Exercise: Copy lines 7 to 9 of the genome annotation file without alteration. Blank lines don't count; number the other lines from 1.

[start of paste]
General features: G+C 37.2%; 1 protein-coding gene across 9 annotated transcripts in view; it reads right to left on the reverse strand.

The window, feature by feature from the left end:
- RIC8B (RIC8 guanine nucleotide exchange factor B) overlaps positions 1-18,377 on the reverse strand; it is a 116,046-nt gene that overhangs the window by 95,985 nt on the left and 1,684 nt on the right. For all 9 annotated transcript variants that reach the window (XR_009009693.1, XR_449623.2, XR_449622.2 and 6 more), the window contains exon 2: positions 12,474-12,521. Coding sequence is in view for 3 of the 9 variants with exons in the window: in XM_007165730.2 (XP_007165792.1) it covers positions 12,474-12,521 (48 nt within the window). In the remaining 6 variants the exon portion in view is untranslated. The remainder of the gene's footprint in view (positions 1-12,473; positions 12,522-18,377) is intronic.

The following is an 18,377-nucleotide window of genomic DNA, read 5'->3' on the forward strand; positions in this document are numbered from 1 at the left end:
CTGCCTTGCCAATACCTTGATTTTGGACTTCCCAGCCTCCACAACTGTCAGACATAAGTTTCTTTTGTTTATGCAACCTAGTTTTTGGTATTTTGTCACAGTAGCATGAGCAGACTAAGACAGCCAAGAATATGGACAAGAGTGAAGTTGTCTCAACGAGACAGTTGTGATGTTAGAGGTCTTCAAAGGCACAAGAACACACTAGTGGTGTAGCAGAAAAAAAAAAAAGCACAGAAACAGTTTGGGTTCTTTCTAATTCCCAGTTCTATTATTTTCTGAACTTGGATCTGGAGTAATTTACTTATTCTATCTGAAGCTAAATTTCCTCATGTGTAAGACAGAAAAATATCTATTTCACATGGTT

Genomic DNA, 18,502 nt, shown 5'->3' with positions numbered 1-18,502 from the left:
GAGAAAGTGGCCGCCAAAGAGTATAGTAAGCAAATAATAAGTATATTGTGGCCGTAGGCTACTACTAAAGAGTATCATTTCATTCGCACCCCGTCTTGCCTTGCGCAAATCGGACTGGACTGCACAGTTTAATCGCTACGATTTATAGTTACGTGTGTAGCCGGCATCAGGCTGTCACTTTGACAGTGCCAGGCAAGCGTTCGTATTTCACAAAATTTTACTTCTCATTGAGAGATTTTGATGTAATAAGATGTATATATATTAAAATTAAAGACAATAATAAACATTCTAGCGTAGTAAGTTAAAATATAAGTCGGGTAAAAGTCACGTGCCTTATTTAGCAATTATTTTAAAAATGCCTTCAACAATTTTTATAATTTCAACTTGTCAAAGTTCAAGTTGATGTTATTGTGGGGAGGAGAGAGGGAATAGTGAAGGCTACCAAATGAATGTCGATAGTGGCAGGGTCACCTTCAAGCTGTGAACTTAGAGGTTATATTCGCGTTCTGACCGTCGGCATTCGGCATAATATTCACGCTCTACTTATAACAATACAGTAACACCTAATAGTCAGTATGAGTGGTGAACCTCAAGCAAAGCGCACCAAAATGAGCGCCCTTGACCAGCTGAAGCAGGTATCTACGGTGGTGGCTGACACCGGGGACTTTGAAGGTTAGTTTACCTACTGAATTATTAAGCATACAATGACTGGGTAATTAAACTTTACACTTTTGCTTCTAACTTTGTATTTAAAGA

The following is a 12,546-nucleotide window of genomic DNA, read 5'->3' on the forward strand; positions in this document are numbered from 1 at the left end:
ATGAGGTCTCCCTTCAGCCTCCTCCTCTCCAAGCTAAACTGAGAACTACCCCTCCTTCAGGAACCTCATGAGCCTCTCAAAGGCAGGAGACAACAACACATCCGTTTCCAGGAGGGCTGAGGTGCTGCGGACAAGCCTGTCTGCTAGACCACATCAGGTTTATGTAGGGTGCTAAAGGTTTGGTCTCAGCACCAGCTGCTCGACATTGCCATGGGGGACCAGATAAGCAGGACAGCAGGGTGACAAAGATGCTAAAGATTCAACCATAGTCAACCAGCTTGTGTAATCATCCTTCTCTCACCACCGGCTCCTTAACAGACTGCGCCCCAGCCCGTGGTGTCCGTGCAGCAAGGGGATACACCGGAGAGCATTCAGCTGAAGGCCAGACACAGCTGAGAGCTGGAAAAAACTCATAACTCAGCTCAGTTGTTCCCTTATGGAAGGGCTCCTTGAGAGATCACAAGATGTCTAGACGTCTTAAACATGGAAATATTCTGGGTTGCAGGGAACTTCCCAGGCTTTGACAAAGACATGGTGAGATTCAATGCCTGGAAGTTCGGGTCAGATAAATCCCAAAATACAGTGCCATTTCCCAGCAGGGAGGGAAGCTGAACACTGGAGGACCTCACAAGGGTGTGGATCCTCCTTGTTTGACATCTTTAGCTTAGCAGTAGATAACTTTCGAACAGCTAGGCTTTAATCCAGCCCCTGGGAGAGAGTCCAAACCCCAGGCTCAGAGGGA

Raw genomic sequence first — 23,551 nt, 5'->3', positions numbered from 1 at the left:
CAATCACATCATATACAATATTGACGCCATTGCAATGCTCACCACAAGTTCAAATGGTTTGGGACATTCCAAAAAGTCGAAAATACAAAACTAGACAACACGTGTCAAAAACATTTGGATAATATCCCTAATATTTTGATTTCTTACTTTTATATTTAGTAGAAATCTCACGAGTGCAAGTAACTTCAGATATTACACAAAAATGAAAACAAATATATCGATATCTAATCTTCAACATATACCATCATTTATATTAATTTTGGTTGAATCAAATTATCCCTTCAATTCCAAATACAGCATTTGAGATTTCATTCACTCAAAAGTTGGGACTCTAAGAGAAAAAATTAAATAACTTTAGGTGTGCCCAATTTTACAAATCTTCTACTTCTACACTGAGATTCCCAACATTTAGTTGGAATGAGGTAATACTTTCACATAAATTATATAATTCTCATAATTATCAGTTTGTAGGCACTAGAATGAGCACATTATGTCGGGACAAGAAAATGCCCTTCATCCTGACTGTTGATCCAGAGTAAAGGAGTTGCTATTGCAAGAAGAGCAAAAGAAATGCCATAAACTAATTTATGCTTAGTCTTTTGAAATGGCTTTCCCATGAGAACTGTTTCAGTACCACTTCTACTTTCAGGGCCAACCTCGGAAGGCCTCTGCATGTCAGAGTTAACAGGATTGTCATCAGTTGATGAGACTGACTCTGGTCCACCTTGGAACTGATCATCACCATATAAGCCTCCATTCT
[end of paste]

GAGAAAGTGGCCGCCAAAGAGTATAGTAAGCAAATAATAAGTATATTGTGGCCGTAGGCTACTACTAAAGAGTATCATTTCATTCGCACCCCGTCTTGCCTTGCGCAAATCGGACTGGACTGCACAGTTTAATCGCTACGATTTATAGTTACGTGTGTAGCCGGCATCAGGCTGTCACTTTGACAGTGCCAGGCAAGCGTTCGTATTTCACAAAATTTTACTTCTCATTGAGAGATTTTGATGTAATAAGATGTATATATATTAAAATTAAAGACAATAATAAACATTCTAGCGTAGTAAGTTAAAATATAAGTCGGGTAAAAGTCACGTGCCTTATTTAGCAATTATTTTAAAAATGCCTTCAACAATTTTTATAATTTCAACTTGTCAAAGTTCAAGTTGATGTTATTGTGGGGAGGAGAGAGGGAATAGTGAAGGCTACCAAATGAATGTCGATAGTGGCAGGGTCACCTTCAAGCTGTGAACTTAGAGGTTATATTCGCGTTCTGACCGTCGGCATTCGGCATAATATTCACGCTCTACTTATAACAATACAGTAACACCTAATAGTCAGTATGAGTGGTGAACCTCAAGCAAAGCGCACCAAAATGAGCGCCCTTGACCAGCTGAAGCAGGTATCTACGGTGGTGGCTGACACCGGGGACTTTGAAGGTTAGTTTACCTACTGAATTATTAAGCATACAATGACTGGGTAATTAAACTTTACACTTTTGCTTCTAACTTTGTATTTAAAGA

The following is a 12,546-nucleotide window of genomic DNA, read 5'->3' on the forward strand; positions in this document are numbered from 1 at the left end:
ATGAGGTCTCCCTTCAGCCTCCTCCTCTCCAAGCTAAACTGAGAACTACCCCTCCTTCAGGAACCTCATGAGCCTCTCAAAGGCAGGAGACAACAACACATCCGTTTCCAGGAGGGCTGAGGTGCTGCGGACAAGCCTGTCTGCTAGACCACATCAGGTTTATGTAGGGTGCTAAAGGTTTGGTCTCAGCACCAGCTGCTCGACATTGCCATGGGGGACCAGATAAGCAGGACAGCAGGGTGACAAAGATGCTAAAGATTCAACCATAGTCAACCAGCTTGTGTAATCATCCTTCTCTCACCACCGGCTCCTTAACAGACTGCGCCCCAGCCCGTGGTGTCCGTGCAGCAAGGGGATACACCGGAGAGCATTCAGCTGAAGGCCAGACACAGCTGAGAGCTGGAAAAAACTCATAACTCAGCTCAGTTGTTCCCTTATGGAAGGGCTCCTTGAGAGATCACAAGATGTCTAGACGTCTTAAACATGGAAATATTCTGGGTTGCAGGGAACTTCCCAGGCTTTGACAAAGACATGGTGAGATTCAATGCCTGGAAGTTCGGGTCAGATAAATCCCAAAATACAGTGCCATTTCCCAGCAGGGAGGGAAGCTGAACACTGGAGGACCTCACAAGGGTGTGGATCCTCCTTGTTTGACATCTTTAGCTTAGCAGTAGATAACTTTCGAACAGCTAGGCTTTAATCCAGCCCCTGGGAGAGAGTCCAAACCCCAGGCTCAGAGGGA